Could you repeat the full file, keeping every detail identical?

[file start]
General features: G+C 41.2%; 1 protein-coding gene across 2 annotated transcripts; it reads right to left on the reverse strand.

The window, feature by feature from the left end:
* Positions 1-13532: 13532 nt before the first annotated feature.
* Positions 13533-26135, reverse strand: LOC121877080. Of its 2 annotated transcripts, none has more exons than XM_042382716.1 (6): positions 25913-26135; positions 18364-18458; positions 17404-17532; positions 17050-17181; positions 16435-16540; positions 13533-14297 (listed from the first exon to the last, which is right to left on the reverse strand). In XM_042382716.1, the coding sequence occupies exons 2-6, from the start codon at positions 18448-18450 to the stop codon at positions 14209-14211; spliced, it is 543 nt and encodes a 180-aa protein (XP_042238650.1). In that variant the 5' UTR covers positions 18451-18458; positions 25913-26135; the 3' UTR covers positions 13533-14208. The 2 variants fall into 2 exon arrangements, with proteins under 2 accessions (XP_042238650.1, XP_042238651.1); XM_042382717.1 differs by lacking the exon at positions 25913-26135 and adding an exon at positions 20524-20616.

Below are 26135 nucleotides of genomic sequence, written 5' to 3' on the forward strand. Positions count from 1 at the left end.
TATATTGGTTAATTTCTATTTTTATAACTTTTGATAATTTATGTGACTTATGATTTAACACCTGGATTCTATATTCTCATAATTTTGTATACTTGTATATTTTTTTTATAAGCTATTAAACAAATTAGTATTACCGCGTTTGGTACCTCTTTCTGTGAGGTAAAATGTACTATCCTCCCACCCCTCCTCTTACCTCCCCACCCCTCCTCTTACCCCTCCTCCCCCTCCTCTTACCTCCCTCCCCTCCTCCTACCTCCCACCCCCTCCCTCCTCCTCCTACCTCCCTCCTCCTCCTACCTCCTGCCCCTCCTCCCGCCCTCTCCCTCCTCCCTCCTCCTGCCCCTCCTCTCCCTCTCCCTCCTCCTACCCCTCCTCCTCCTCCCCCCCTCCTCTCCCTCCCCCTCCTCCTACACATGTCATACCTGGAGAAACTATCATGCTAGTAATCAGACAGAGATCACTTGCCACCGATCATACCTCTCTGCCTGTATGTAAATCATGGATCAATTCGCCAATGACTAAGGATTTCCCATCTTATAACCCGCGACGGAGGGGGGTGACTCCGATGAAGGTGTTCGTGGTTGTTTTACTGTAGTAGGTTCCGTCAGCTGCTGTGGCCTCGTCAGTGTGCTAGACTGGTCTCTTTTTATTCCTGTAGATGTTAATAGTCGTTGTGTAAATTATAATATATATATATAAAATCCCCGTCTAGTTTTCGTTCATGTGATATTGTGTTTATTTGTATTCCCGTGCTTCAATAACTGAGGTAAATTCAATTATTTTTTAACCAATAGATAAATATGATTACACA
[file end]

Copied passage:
General features: G+C 41.2%; 1 protein-coding gene across 2 annotated transcripts; it reads right to left on the reverse strand.

The window, feature by feature from the left end:
* Positions 1-13532: 13532 nt before the first annotated feature.
* Positions 13533-26135, reverse strand: LOC121877080. Of its 2 annotated transcripts, none has more exons than XM_042382716.1 (6): positions 25913-26135; positions 18364-18458; positions 17404-17532; positions 17050-17181; positions 16435-16540; positions 13533-14297 (listed from the first exon to the last, which is right to left on the reverse strand). In XM_042382716.1, the coding sequence occupies exons 2-6, from the start codon at positions 18448-18450 to the stop codon at positions 14209-14211; spliced, it is 543 nt and encodes a 180-aa protein (XP_042238650.1). In that variant the 5' UTR covers positions 18451-18458; positions 25913-26135; the 3' UTR covers positions 13533-14208. The 2 variants fall into 2 exon arrangements, with proteins under 2 accessions (XP_042238650.1, XP_042238651.1); XM_042382717.1 differs by lacking the exon at positions 25913-26135 and adding an exon at positions 20524-20616.

Below are 26135 nucleotides of genomic sequence, written 5' to 3' on the forward strand. Positions count from 1 at the left end.
TATATTGGTTAATTTCTATTTTTATAACTTTTGATAATTTATGTGACTTATGATTTAACACCTGGATTCTATATTCTCATAATTTTGTATACTTGTATATTTTTTTTATAAGCTATTAAACAAATTAGTATTACCGCGTTTGGTACCTCTTTCTGTGAGGTAAAATGTACTATCCTCCCACCCCTCCTCTTACCTCCCCACCCCTCCTCTTACCCCTCCTCCCCCTCCTCTTACCTCCCTCCCCTCCTCCTACCTCCCACCCCCTCCCTCCTCCTCCTACCTCCCTCCTCCTCCTACCTCCTGCCCCTCCTCCCGCCCTCTCCCTCCTCCCTCCTCCTGCCCCTCCTCTCCCTCTCCCTCCTCCTACCCCTCCTCCTCCTCCCCCCCTCCTCTCCCTCCCCCTCCTCCTACACATGTCATACCTGGAGAAACTATCATGCTAGTAATCAGACAGAGATCACTTGCCACCGATCATACCTCTCTGCCTGTATGTAAATCATGGATCAATTCGCCAATGACTAAGGATTTCCCATCTTATAACCCGCGACGGAGGGGGGTGACTCCGATGAAGGTGTTCGTGGTTGTTTTACTGTAGTAGGTTCCGTCAGCTGCTGTGGCCTCGTCAGTGTGCTAGACTGGTCTCTTTTTATTCCTGTAGATGTTAATAGTCGTTGTGTAAATTATAATATATATATATAAAATCCCCGTCTAGTTTTCGTTCATGTGATATTGTGTTTATTTGTATTCCCGTGCTTCAATAACTGAGGTAAATTCAATTATTTTTTAACCAATAGATAAATATGATTACACA